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The Ashton Valve Company 1871

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    #31
    A couple of advertisements and an amusing steam whistle story.
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      #32
      An article about steam whistles from Locomotive Appliances, 1919.
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        #33
        The last two pages of the article.
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          #34
          This Locomotive Up to Date article from 1921 also features steam whistles.
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            #35
            Page 4 of the whistle article. The last photo is from the "bible" od steam whistle books. Great history and restoration tips.
            Any whistle collectors on this site?
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              #36
              *RE: Whistle collectors on this site?*
              Morning, Rick. First, thanks for providing great material above. Also like the information on the Steamboat Inspectors. Yes, we do--or did--have whistle buffs on this site but many for various reasons have fallen along the side. Also experts here on steam calliopes etc. I'm sure some do lurk to see what has been posted. Question: How did you learn about this site? Hope all well where you are.

              R. Dale Flick
              Old Coal Haven Landing, Ohio River, Cincinnati.

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                #37
                Originally posted by R. Dale Flick View Post
                *RE: Whistle collectors on this site?*
                Morning, Rick. First, thanks for providing great material above. Also like the information on the Steamboat Inspectors. Yes, we do--or did--have whistle buffs on this site but many for various reasons have fallen along the side. Also experts here on steam calliopes etc. I'm sure some do lurk to see what has been posted. Question: How did you learn about this site? Hope all well where you are.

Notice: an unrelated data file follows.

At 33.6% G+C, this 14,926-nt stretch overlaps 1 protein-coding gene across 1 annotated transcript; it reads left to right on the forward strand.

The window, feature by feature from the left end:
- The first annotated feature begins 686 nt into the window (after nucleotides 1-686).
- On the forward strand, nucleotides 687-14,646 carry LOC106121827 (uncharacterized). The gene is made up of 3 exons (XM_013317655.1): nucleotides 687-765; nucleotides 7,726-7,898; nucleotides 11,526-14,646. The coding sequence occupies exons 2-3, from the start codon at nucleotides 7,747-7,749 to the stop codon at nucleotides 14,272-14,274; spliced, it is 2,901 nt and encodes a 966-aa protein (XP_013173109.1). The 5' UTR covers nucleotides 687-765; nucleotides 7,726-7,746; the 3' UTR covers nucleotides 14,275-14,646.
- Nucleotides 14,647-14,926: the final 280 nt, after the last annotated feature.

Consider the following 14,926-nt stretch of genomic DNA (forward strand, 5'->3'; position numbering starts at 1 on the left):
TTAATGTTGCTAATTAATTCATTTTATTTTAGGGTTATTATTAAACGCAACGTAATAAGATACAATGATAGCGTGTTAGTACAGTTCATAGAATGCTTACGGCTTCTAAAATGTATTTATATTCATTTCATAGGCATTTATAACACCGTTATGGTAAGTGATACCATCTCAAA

R. Dale Flick
                Old Coal Haven Landing, Ohio River, Cincinnati.

                Well, I found this site while doing a google search for Steamboat forums. Since I started researching the old family business, I have been looking for forums where it might fit in. I thought the story was interesting, but I couldn't think of any places where I felt the story would fit in. Safety valves and gauges were a part of industrial history no one usually talks about. So I started posting on a few of these type forums to see what kind of a reaction I would get. I now post on Steamboat, Railroad, and steam car forums and the interest seems to be there in most cases. I'm having a blast and meeting some wonderful people.

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                  #38
                  The company's first "home" was at 138 Pearls Street, Boston. In less than a year they were burned out by the Great Boston fire of 1872. The next few years they were at various locations in Boston. After another fire in 1879 they settled in at 271 Franklin Street, Boston where they remained for 27 years. 1907 saw the company outgrowing Franklin Street and building a much larger facility at 161 First Street, East Cambridge, where they were until 1948 when they moves to Wrentham ,Ma with the Crosby Valve Company. That was the final home of Ashton Valve
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                    #39
                    The Wrentham plant, the last home of Ashton Valve
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                      #40
                      Repair parts and testing equipment was available for most of the products. Test gauges to check the accuracy of many of the gauges and repair parts for a lot of their products. The company even offered a repair service for their items and once in a while you can find an inscription on the dial face that states "repaired by Ashton Valve".
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                        #41
                        Catalog #28 listed a few of the repair parts for valves and gauges.
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                          #42
                          Instruction book #17 contained parts breakdowns for many of the items they produced.
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                            #43
                            A few more valve repairs.
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                              #44
                              #17 also had parts for many of the gauges the company offered
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                                #45
                                A few more gauge parts offered in the #17 repair guide.
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